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The lesson is that the Holocaust is terrible in ways big and small, and human nature contains both the depths of kindness and horror.
The story is about a mother who hides her baby from the Nazis in a shawl. She knows that she can barely keep the baby alive, either from food from her breasts, warmth from the shawl, or keeping her hidden.
Rosa fears human nature. She is afraid to give the baby to anyone by the side of the road as they march, because the woman may not take the baby, or the baby might be dropped if the person who takes her is startled.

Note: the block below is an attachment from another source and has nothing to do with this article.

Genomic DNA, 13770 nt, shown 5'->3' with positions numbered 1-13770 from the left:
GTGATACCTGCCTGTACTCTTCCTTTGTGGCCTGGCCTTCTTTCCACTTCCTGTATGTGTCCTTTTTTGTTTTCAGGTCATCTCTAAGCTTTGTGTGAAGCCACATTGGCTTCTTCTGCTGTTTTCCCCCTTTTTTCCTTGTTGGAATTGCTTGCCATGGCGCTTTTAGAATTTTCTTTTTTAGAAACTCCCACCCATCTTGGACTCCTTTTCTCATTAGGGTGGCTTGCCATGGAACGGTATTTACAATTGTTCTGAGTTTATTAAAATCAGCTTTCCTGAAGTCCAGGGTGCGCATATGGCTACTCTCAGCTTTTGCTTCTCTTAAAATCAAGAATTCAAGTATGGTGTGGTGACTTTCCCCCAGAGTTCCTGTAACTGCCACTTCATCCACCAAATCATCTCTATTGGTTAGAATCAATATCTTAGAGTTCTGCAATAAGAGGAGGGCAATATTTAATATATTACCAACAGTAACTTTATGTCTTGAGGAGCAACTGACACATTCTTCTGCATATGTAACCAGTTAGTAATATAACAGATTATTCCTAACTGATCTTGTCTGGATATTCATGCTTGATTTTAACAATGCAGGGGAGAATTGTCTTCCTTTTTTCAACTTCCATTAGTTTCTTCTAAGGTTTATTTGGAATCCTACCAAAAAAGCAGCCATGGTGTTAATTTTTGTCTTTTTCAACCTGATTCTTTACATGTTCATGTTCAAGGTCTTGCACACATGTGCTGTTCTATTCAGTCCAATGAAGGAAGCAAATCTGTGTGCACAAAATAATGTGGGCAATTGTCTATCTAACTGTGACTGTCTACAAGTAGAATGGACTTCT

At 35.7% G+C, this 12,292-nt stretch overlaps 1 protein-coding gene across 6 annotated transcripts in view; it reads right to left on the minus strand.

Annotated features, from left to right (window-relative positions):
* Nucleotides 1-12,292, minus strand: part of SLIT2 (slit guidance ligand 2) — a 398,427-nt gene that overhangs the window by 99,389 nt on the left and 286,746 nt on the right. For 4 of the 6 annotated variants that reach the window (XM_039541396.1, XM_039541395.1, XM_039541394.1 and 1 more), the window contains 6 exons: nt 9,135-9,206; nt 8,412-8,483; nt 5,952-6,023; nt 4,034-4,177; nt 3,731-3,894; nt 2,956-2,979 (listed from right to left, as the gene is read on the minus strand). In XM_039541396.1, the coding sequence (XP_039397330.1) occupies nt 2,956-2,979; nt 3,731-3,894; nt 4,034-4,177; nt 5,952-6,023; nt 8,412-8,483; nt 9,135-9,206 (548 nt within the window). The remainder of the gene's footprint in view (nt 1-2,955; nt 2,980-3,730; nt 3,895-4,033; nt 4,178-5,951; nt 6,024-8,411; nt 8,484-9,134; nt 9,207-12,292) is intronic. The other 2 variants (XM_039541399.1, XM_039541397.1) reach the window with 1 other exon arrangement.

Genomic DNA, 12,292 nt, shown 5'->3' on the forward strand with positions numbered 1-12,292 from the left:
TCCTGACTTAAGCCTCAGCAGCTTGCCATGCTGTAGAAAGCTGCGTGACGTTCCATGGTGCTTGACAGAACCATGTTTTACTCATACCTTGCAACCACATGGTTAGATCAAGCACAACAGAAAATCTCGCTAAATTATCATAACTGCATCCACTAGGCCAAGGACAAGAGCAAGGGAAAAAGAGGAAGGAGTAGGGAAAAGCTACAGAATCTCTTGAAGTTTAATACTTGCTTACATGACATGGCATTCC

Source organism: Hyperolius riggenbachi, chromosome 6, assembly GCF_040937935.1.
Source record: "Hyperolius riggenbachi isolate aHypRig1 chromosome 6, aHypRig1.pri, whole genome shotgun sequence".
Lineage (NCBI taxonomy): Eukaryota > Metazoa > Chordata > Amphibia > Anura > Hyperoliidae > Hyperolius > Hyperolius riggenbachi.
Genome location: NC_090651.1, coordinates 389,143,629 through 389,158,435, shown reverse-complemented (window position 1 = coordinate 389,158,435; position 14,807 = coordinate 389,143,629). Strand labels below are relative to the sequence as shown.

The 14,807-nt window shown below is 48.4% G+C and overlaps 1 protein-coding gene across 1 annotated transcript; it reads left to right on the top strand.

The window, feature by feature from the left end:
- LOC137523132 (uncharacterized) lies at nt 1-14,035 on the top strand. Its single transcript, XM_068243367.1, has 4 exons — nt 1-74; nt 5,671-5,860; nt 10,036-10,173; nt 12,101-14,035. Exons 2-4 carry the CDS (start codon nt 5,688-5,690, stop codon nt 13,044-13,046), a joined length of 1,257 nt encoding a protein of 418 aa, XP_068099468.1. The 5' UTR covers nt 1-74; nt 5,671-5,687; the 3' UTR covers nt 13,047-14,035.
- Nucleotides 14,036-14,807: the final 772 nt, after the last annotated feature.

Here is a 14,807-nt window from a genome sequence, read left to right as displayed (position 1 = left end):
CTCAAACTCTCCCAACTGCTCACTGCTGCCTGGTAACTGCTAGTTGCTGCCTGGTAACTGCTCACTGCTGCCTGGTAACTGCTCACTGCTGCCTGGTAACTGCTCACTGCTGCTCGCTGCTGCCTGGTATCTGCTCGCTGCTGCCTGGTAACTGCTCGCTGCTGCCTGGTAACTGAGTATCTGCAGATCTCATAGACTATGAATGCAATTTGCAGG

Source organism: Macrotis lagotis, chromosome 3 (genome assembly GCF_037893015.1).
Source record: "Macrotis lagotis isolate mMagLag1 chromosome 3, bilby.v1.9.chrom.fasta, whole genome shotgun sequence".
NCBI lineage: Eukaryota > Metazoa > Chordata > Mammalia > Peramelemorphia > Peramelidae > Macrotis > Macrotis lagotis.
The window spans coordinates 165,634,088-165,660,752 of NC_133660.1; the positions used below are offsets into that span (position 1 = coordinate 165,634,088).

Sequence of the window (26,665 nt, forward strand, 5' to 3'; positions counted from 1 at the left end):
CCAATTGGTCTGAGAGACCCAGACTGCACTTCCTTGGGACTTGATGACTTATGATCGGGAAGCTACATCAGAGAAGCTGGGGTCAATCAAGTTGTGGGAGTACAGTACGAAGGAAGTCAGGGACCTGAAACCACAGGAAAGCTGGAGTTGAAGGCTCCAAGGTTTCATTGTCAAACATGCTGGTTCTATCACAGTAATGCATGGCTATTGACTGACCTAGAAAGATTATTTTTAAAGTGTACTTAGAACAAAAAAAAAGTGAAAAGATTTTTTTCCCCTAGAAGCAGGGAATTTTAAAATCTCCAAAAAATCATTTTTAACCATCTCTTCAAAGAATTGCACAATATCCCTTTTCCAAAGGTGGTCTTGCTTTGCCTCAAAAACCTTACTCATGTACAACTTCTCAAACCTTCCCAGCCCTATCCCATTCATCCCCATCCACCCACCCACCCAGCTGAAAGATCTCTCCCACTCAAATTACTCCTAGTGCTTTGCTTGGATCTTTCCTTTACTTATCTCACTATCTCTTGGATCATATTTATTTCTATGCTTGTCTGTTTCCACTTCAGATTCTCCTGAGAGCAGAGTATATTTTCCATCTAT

She might be surprised, or afraid; she might drop the shawl, and Magda would fall out and strike her head and die.
Once in the camp, things are not much better. The baby starts to walk, and becomes even harder to hide. Stella is the coldness of Hell, because she is isolated and cold and marching to her death. She is jealous of Rosa’s daughter Magda, because the baby can suck its mother’s milk. She steals the shawl for her own warmth, and the baby is discovered. A guard throws it at the electric fence.
Although there are many stories of The Holocaust, this one captures the horror and sadness of it succinctly and completely. It boils down to an innocent mother trying to protect her innocent baby, and the betrayal of a girl who is almost a baby herself.
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